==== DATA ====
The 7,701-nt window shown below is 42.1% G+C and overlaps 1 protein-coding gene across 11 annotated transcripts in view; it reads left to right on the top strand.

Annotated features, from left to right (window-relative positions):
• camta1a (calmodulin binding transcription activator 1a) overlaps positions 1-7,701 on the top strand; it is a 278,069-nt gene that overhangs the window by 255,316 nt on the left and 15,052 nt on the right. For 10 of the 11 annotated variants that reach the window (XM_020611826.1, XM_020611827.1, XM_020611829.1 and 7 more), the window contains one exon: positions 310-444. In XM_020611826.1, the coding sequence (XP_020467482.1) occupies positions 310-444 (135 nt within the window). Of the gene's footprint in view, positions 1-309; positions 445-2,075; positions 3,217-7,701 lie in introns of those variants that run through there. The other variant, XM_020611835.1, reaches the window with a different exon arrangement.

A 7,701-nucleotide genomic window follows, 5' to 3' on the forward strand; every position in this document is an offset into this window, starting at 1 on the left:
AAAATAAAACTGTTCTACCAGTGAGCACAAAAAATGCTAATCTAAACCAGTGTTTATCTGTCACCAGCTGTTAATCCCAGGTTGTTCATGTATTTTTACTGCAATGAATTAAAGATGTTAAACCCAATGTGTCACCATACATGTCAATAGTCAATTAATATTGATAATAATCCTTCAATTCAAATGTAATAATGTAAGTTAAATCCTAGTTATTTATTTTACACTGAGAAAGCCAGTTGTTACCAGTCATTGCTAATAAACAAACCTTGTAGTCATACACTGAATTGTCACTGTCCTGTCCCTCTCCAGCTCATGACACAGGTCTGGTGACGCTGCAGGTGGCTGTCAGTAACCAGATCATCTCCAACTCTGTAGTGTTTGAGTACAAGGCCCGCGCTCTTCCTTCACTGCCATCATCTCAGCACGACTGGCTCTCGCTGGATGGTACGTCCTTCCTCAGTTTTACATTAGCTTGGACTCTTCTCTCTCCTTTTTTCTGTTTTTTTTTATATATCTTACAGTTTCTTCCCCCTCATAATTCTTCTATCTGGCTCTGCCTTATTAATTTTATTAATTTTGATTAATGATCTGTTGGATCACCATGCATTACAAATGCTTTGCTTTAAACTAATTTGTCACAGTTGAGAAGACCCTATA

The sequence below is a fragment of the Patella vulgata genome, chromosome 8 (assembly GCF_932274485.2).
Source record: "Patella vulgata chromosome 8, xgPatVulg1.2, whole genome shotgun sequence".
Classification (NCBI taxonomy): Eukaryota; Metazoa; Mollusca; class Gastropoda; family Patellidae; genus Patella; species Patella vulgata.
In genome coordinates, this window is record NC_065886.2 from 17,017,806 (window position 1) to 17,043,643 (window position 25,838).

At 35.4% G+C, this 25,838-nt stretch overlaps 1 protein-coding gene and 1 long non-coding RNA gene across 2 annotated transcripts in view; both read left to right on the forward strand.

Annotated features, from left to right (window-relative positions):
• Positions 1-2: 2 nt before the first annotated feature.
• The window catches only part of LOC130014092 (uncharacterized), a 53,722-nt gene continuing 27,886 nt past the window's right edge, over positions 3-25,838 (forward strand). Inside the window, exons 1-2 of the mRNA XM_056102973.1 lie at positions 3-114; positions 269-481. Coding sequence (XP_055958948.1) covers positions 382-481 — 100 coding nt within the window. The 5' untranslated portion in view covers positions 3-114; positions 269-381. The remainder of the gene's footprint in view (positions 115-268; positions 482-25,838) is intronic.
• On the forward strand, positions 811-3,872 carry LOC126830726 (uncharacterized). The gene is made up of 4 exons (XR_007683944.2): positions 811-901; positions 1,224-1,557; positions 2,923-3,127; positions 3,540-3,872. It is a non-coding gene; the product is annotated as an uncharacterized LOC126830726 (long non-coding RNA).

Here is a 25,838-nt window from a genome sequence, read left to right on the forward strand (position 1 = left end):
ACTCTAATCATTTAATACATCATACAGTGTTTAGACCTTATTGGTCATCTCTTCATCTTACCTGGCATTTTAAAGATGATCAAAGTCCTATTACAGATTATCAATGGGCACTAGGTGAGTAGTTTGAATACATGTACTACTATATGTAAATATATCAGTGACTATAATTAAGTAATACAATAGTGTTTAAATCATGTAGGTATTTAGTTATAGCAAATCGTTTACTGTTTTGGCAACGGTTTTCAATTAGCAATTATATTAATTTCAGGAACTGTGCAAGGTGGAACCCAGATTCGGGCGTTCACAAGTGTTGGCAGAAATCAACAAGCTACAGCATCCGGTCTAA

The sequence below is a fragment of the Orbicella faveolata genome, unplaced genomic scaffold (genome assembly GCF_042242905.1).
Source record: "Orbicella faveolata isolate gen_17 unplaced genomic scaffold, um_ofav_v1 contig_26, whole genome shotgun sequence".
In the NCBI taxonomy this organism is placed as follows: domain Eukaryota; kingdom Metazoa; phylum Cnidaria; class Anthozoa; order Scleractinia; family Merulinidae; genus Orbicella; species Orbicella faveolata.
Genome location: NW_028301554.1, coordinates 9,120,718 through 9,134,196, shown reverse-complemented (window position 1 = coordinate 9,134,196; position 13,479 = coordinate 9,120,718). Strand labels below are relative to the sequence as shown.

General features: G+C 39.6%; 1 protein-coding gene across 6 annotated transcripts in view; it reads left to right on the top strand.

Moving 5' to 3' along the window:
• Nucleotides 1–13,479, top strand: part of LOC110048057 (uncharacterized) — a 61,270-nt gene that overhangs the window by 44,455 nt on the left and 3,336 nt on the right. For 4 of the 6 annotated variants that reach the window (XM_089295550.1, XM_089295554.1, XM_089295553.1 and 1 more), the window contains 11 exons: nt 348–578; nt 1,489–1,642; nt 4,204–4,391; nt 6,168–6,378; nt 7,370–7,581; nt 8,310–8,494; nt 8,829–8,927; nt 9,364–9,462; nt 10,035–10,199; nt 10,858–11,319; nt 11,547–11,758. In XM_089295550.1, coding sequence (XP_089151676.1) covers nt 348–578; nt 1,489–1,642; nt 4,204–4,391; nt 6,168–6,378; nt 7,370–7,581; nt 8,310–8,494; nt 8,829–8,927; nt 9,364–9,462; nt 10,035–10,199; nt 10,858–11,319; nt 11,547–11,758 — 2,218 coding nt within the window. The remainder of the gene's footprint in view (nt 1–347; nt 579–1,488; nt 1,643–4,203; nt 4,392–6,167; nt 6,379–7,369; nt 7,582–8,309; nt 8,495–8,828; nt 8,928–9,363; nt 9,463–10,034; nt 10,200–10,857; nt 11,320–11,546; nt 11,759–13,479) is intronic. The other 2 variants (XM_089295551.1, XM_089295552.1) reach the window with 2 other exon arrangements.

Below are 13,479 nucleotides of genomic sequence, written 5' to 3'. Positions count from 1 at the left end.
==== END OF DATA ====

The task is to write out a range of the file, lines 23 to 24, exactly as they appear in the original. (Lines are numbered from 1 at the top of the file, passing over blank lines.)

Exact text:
• Nucleotides 1–13,479, top strand: part of LOC110048057 (uncharacterized) — a 61,270-nt gene that overhangs the window by 44,455 nt on the left and 3,336 nt on the right. For 4 of the 6 annotated variants that reach the window (XM_089295550.1, XM_089295554.1, XM_089295553.1 and 1 more), the window contains 11 exons: nt 348–578; nt 1,489–1,642; nt 4,204–4,391; nt 6,168–6,378; nt 7,370–7,581; nt 8,310–8,494; nt 8,829–8,927; nt 9,364–9,462; nt 10,035–10,199; nt 10,858–11,319; nt 11,547–11,758. In XM_089295550.1, coding sequence (XP_089151676.1) covers nt 348–578; nt 1,489–1,642; nt 4,204–4,391; nt 6,168–6,378; nt 7,370–7,581; nt 8,310–8,494; nt 8,829–8,927; nt 9,364–9,462; nt 10,035–10,199; nt 10,858–11,319; nt 11,547–11,758 — 2,218 coding nt within the window. The remainder of the gene's footprint in view (nt 1–347; nt 579–1,488; nt 1,643–4,203; nt 4,392–6,167; nt 6,379–7,369; nt 7,582–8,309; nt 8,495–8,828; nt 8,928–9,363; nt 9,463–10,034; nt 10,200–10,857; nt 11,320–11,546; nt 11,759–13,479) is intronic. The other 2 variants (XM_089295551.1, XM_089295552.1) reach the window with 2 other exon arrangements.

Below are 13,479 nucleotides of genomic sequence, written 5' to 3'. Positions count from 1 at the left end.